Riley Murdock ‘15 – Last year, RNews published an opinion piece by former staff writer Megan Ross ‘15, on the topic of sexting. RNews is republishing the article, in light of recent events at Van Hoosen Middle School, Rochester Adams High School, and Romeo High School.
The legal consequences of sexting in Michigan, according to mobilemediaguard.com are: up to 20 years for taking or asking for explicit pictures of underage (under 17) individuals, which can be charged as a felony under child pornography laws; up to 7 years if found guilty of distributing photos of underage individuals, whether of yourself or others; up to 4 years for knowingly possessing these pictures, whether intentionally or by accident (having them sent to you). Please take note of this information and the legal consequences of having elicit photos on your person.
Megan Ross ’15 –You take a final glance at the racy picture and poise your finger to hit send, about to make a life-altering choice without giving it a second thought. But perhaps a second thought would do you some good. A natural side effect of teenage angst is a deep-seated opposition to careful decision making, and that’s alright. If you want to jump out of a plane or get a portrait of your dog tattooed on your ankle, go for it. But before you send this photo, take a moment to consider the potential repercussions.
Think about the guy whose phone is about to light up with your picture. Do you think he’s going to take a quick peek and delete it? Maybe. But probably not.
Statistics show that he’ll likely forward the image to a bunch of his friends or post it on some social media network in an ill-advised effort to display his manliness.
Your picture won’t stop there.
Oh, he’s your boyfriend? Well then, by all means, send it! Naked pictures are obviously the most intimate and meaningful way to express affection. And of course there’s no chance you will ever break up. That would be ridiculous. If you broke up, he might send the picture around to get back at you for breaking his heart. But of course, that could never happen, so you have nothing to worry about, right?
Since you’re not going to worry about that, you may want to try imagining the day that you finally apply for your dream job.
You submit a flawless résumé and rock the interview. Your potential place of employment will conduct thorough background checks on all applicants. You rest well, knowing that your accounts have been deleted, along with any less-than-tasteful photographs that might hurt your chances of getting the job. But with just a few clicks, they find the picture you sent to that boy years ago.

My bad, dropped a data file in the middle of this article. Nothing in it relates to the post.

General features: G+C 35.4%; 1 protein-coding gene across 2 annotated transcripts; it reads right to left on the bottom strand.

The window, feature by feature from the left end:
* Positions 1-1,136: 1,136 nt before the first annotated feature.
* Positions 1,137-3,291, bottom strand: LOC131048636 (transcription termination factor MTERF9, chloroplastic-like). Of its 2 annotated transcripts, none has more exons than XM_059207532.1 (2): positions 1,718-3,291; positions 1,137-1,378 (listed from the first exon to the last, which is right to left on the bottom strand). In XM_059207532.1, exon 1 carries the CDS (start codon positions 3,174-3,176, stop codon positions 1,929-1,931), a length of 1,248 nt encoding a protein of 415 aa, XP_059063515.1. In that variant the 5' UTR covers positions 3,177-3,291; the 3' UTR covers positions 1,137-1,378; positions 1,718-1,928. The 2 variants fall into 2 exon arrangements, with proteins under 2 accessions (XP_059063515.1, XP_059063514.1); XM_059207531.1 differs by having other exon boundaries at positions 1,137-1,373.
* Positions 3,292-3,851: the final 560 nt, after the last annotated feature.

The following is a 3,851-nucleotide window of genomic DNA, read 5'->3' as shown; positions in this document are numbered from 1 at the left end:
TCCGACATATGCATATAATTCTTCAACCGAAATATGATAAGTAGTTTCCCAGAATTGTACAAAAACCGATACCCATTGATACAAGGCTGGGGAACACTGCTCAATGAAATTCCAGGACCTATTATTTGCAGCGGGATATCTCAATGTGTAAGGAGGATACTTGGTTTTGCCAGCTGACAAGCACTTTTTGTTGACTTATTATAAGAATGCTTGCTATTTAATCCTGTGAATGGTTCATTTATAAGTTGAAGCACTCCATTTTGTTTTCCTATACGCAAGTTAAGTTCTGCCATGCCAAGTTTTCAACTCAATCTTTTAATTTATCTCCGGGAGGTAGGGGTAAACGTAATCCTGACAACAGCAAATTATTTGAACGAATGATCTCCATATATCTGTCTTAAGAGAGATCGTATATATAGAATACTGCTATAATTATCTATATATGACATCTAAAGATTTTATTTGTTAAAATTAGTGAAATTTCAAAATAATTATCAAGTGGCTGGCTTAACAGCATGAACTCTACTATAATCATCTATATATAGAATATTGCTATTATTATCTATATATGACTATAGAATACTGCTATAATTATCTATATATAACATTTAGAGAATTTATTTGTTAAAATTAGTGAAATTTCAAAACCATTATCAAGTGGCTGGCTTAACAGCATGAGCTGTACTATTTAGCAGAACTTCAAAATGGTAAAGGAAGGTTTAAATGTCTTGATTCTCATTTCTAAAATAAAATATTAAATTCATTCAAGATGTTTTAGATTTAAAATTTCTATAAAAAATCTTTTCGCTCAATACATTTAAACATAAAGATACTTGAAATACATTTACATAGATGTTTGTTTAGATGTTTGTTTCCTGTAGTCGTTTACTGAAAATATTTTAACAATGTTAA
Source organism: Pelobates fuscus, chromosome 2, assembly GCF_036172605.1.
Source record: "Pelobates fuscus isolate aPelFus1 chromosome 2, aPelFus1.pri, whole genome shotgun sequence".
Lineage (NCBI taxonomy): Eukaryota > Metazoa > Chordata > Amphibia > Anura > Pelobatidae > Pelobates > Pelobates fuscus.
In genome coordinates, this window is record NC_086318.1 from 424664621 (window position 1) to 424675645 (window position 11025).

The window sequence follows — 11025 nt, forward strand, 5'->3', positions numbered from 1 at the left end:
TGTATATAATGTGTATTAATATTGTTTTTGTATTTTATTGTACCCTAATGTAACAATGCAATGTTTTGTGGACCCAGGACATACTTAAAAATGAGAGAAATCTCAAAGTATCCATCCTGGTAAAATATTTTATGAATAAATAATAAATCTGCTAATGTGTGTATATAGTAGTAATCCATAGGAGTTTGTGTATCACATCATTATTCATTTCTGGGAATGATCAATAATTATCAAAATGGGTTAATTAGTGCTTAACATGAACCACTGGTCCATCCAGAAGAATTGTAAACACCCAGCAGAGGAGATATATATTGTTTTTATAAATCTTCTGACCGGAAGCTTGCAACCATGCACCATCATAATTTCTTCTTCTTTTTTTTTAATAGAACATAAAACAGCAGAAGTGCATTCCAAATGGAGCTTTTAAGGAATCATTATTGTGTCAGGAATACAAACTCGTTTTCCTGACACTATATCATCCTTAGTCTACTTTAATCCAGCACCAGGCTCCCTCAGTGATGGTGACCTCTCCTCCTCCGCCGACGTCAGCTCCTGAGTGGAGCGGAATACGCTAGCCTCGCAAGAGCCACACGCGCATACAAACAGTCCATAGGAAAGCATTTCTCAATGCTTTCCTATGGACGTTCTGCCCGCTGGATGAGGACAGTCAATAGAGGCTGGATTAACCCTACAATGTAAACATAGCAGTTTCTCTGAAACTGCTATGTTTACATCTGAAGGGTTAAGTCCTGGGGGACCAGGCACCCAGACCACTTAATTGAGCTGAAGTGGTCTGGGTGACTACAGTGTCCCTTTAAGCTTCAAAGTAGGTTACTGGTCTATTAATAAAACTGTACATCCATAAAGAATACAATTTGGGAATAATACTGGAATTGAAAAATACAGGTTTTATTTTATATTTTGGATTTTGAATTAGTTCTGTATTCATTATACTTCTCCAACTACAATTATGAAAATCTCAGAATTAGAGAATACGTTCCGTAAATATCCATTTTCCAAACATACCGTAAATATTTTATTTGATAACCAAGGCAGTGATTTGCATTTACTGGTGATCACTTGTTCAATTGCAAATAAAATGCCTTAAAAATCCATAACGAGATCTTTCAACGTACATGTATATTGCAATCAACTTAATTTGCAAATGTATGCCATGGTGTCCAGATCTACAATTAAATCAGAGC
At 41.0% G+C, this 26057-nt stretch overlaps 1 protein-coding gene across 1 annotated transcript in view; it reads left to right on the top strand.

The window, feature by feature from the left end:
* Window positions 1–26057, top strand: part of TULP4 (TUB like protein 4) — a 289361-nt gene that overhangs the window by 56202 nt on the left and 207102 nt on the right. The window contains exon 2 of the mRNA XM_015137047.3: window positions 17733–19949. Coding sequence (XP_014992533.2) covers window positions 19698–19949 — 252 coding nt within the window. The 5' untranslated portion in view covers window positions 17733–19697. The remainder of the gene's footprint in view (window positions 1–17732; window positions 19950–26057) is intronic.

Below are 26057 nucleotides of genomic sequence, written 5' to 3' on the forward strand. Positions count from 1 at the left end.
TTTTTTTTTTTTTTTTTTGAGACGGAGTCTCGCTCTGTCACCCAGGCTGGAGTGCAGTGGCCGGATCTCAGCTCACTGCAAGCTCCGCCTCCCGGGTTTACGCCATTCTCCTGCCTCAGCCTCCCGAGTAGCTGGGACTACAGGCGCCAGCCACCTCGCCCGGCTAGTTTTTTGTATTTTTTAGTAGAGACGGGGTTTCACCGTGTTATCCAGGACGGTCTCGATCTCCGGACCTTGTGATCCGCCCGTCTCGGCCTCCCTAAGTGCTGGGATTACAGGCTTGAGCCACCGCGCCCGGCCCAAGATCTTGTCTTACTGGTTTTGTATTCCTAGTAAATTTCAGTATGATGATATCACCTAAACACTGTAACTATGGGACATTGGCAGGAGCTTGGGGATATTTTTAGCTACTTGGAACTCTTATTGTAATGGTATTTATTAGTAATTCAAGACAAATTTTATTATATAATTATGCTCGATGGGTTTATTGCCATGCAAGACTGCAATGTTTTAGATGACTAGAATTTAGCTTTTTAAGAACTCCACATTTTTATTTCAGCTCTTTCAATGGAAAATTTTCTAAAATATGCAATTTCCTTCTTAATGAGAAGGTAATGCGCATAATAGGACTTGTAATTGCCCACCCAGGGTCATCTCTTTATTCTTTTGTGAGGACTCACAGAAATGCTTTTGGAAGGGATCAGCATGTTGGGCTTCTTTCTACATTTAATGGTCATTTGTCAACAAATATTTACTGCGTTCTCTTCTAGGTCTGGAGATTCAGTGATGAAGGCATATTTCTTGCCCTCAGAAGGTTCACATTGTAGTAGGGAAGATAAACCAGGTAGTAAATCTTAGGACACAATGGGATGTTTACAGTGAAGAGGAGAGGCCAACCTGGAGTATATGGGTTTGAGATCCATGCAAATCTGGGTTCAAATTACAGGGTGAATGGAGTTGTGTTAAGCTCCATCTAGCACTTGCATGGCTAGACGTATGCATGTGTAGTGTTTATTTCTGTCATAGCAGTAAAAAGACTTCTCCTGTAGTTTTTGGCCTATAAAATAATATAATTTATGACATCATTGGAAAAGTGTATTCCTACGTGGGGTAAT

What you didn’t know was that deleting your account doesn’t erase old information; it merely sends it into a tangled mess of cyber information. That photo is still linked to your old Facebook, Twitter, Instagram and any other online records that were associated with your name, regardless of whether or not they’ve been deleted.
The internet records everything and files it into a detailed history of all online activity. New technologies have made it easier than ever to dig through that history to retrieve someone’s information. Recent studies have revealed that even old Snapchat photos can be recovered. Once you’ve posted something online or sent it to someone using the internet, you’ve destroyed any chance you had of making it truly disappear.
Considering the fact that your picture will probably be floating through cyberspace for all of eternity, you may want to think about just a few more things before you send it on its way. For instance, what if a family member were to stumble upon it while innocently surfing the internet?
Imagine your mother’s broken heart when she sees her daughter’s rebellion, or your father’s embarrassment when he sees his little girl’s display her body for every sleazy guy on the internet to see. What if a teacher saw it?
A younger sibling?
What if, in the future, your happy marriage gets thrown into chaos when your spouse finds the photo. He knows that you let everyone on the Internet see you in a way that only he should be able to see you.
Maybe none of that matters to you. Maybe you’re still under the impression that you’re invincible and all of these risks will somehow work out in your favor. Well, if you hit send, there is one thing that you may want to consider. Whomever sees the photo may see you differently.
They may not notice your pretty face, your cute outfit, or your personality. Instead they may be thinking about what’s under your clothes, because that’s what you showed them.
Is that what you really want? To be an object, a picture, instead of a person? You should respect yourself more than that. You’re worth way too much to give away for free. Besides, sometimes leaving a little to the imagination can create mystery, and guys dig mystery.